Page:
Recently, former president Trump turned down the opportunity to testify at his own impeachment hearing.

However, given the magnitude of the charges, could he be compelled to testify by subpoena? Or could Trump plead the fifth, thereby avoiding having to testify against himself?

The basis for this question is that there's a bit of debate upon whether impeachment itself is a legal process or a political one. The criteria by which a president is impeached is deliberately vague, but the penalties for a successful impeachment are partially legal and partially political (i.e. removed from office, barred from serving again; but this does not otherwise deprive the defendant of their liberty (though other legal charges may)). Regardless, because impeachment does not have any stated criteria other than, "Treason, bribery, or other high crimes and misdemeanors," those penalties could theoretically come about simply by virtue of Congress holding a 2/3 majority of an opposing party.

Given that the 5th amendment protects a defendant from being a witness against themselves in a criminal proceeding, could Trump exercise that protection to avoid being compelled to testify before Congress?

1 Answer 1



Impeachment proceedings (as are all activities of Congress) are legal proceedings in that they are enabled by the Constitution.

While it is true that they are not judicial proceedings, the activities of the legislature as with the executive (like a police interview) and judiciary (like a trial) are legal processes and the Fifth Amendment rights apply.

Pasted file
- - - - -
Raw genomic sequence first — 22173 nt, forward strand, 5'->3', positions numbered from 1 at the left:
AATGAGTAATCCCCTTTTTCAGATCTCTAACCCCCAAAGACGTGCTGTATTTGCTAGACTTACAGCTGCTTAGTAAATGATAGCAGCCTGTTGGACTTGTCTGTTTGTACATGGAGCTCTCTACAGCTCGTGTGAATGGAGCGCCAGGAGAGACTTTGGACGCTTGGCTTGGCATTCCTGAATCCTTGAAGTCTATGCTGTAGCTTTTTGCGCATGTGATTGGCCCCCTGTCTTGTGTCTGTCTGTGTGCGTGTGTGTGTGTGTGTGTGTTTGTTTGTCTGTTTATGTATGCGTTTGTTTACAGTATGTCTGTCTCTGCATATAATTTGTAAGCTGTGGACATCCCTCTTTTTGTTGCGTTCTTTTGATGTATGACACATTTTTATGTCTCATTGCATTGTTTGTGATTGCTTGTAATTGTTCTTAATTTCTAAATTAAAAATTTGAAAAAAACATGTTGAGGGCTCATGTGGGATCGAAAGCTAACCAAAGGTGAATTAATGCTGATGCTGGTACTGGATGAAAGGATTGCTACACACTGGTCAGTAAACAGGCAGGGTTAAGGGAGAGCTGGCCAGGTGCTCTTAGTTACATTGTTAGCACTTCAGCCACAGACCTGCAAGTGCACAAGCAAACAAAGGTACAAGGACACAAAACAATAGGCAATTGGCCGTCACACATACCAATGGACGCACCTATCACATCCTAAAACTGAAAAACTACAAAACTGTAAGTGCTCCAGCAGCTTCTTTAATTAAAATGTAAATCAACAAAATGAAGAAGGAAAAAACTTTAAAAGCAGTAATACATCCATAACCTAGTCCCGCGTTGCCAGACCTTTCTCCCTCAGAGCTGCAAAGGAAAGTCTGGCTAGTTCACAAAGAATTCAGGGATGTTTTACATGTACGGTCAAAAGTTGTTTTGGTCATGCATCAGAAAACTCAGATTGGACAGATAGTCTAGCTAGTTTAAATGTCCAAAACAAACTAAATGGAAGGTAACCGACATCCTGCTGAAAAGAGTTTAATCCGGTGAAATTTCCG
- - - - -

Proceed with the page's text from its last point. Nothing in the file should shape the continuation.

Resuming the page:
During the McCarthy “red scare” era, pleading the fifth was commonplace by witnesses to Congressional hearings.

However, pleading the fifth does not mean you can avoid testifying. If subpoenaed you would need to turn up and answer the questions, pleading the fifth when the answer could incriminate you in a criminal matter.

  • 3
    But in an impeachment proceeding, like any other civil legal proceeding, an adverse inference may be drawn from a failure to testify, and the official facing impeachment may be penalized non-criminally in the context of the proceedings for refusing to testify. Typically, in a civil case, pleading the 5th Amendment comes very close to confessing judgment on the claim asserted (although, of course, this is fact dependent).
    – ohwilleke
    Feb 5, 2021 at 2:22
  • 3
    Also, to be clear, Trump could be compelled by Congress pursuant to a subpoena to attend the hearing and to invoke the 5th Amendment on a question by question basis. The 5th Amendment is a protection against having to testify against yourself, not against having to show up to a hearing, even if you have indicated in advance that it would be futile to attempt to obtain your testimony.
    – ohwilleke
    Feb 5, 2021 at 2:26

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